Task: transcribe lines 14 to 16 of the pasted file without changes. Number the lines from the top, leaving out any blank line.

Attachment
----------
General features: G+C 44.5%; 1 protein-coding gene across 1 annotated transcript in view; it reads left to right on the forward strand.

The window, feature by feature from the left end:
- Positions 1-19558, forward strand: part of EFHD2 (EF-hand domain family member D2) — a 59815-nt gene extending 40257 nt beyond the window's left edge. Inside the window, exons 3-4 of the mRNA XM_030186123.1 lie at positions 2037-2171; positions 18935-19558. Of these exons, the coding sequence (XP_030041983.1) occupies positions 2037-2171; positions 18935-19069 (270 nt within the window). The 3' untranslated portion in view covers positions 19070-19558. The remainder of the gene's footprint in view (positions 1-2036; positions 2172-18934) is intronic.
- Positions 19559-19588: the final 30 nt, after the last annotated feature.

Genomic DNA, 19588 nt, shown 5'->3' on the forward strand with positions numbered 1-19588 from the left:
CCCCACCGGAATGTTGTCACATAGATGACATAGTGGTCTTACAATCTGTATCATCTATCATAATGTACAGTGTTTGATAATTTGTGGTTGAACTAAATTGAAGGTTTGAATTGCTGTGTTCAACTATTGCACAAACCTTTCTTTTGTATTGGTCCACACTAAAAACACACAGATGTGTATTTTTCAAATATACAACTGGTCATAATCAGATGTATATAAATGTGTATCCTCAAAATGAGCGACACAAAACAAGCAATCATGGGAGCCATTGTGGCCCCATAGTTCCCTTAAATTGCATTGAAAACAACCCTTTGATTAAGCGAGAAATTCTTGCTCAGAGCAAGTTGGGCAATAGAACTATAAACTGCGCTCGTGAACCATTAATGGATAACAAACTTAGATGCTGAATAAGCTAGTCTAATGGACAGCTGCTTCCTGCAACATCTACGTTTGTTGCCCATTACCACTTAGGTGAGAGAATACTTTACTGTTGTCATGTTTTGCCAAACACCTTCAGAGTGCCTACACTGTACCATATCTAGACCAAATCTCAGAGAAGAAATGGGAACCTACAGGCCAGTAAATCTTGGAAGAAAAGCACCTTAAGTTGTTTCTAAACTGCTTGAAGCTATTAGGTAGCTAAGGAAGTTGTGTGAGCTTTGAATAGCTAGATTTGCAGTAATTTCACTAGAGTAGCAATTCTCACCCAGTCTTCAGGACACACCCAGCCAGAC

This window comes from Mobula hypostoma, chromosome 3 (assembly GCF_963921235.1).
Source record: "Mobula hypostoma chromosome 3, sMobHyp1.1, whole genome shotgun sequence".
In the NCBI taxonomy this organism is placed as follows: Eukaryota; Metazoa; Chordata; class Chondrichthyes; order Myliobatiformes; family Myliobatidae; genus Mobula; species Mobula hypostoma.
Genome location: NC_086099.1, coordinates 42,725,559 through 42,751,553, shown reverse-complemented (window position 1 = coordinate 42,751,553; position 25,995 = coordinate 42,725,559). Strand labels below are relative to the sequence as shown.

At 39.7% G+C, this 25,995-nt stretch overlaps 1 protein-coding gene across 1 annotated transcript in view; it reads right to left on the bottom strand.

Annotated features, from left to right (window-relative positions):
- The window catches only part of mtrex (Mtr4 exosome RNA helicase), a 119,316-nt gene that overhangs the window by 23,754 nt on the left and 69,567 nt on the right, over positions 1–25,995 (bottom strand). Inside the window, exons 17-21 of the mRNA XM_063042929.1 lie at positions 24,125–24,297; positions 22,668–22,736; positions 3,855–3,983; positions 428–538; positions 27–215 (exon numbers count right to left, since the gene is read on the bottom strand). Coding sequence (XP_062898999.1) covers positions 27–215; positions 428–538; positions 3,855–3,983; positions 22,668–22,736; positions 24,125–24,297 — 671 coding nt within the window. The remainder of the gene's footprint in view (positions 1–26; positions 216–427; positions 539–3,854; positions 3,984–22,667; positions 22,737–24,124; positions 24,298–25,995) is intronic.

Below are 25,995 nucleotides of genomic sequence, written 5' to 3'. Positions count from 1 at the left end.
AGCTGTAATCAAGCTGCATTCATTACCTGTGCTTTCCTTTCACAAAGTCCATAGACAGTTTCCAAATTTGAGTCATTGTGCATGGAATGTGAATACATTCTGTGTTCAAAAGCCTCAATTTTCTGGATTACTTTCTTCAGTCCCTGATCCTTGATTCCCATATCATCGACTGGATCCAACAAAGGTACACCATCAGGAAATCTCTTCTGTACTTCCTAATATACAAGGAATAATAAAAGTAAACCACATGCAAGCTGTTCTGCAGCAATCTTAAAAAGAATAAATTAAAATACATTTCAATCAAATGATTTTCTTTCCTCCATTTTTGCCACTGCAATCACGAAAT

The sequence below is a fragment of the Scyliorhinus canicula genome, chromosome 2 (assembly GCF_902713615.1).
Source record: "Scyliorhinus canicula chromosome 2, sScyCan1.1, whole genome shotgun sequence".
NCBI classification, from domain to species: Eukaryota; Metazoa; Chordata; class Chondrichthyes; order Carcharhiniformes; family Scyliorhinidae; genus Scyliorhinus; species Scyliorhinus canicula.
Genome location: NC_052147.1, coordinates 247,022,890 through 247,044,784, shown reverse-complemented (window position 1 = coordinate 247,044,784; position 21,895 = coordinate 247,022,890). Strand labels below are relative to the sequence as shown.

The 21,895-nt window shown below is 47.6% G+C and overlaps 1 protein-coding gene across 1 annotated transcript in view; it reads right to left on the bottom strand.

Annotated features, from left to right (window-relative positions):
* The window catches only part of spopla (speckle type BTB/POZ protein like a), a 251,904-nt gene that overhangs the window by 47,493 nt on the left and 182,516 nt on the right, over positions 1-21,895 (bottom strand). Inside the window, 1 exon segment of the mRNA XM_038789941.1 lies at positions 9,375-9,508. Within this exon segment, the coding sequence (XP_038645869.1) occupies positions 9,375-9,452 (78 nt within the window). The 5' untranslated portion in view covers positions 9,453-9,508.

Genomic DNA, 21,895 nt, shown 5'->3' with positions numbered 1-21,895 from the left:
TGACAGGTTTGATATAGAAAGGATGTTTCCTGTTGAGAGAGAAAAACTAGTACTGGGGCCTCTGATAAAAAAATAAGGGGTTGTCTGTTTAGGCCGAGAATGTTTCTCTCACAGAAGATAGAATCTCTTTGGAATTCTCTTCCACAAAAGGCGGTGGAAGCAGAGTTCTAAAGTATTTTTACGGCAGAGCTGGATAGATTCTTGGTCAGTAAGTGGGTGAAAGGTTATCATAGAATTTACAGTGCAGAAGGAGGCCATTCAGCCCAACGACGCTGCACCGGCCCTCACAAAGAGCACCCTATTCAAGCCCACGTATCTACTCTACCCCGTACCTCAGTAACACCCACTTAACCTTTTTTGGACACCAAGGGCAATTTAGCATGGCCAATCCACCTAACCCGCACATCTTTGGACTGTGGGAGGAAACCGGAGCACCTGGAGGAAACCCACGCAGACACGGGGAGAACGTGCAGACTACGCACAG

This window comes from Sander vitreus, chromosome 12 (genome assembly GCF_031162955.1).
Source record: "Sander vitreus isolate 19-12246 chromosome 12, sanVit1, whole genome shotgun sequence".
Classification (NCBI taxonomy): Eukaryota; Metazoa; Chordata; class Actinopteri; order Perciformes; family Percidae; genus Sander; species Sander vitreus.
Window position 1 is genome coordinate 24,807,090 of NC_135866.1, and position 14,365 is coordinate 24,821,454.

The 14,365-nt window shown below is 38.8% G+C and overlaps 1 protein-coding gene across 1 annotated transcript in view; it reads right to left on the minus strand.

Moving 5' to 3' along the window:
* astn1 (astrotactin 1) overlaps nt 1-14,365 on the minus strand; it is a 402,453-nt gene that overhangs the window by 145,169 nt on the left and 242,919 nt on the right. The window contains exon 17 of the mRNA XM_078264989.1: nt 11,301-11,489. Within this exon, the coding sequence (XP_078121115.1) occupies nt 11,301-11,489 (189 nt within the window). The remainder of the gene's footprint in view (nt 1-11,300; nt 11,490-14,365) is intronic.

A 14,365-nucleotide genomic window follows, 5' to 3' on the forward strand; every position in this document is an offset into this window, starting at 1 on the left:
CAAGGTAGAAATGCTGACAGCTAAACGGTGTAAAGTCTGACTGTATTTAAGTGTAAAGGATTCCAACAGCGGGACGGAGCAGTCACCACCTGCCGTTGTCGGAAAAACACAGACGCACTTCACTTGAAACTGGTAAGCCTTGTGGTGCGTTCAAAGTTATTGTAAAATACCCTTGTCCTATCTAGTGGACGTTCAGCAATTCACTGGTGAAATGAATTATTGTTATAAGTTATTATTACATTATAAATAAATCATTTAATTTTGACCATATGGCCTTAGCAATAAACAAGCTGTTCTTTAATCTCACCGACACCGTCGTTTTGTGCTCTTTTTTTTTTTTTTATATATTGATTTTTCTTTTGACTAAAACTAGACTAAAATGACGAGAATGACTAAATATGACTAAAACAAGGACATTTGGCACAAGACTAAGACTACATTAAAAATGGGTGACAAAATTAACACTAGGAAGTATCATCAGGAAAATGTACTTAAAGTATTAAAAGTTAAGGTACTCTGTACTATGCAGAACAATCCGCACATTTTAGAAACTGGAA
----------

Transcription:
Below are 25,995 nucleotides of genomic sequence, written 5' to 3'. Positions count from 1 at the left end.
AGCTGTAATCAAGCTGCATTCATTACCTGTGCTTTCCTTTCACAAAGTCCATAGACAGTTTCCAAATTTGAGTCATTGTGCATGGAATGTGAATACATTCTGTGTTCAAAAGCCTCAATTTTCTGGATTACTTTCTTCAGTCCCTGATCCTTGATTCCCATATCATCGACTGGATCCAACAAAGGTACACCATCAGGAAATCTCTTCTGTACTTCCTAATATACAAGGAATAATAAAAGTAAACCACATGCAAGCTGTTCTGCAGCAATCTTAAAAAGAATAAATTAAAATACATTTCAATCAAATGATTTTCTTTCCTCCATTTTTGCCACTGCAATCACGAAAT

The sequence below is a fragment of the Scyliorhinus canicula genome, chromosome 2 (assembly GCF_902713615.1).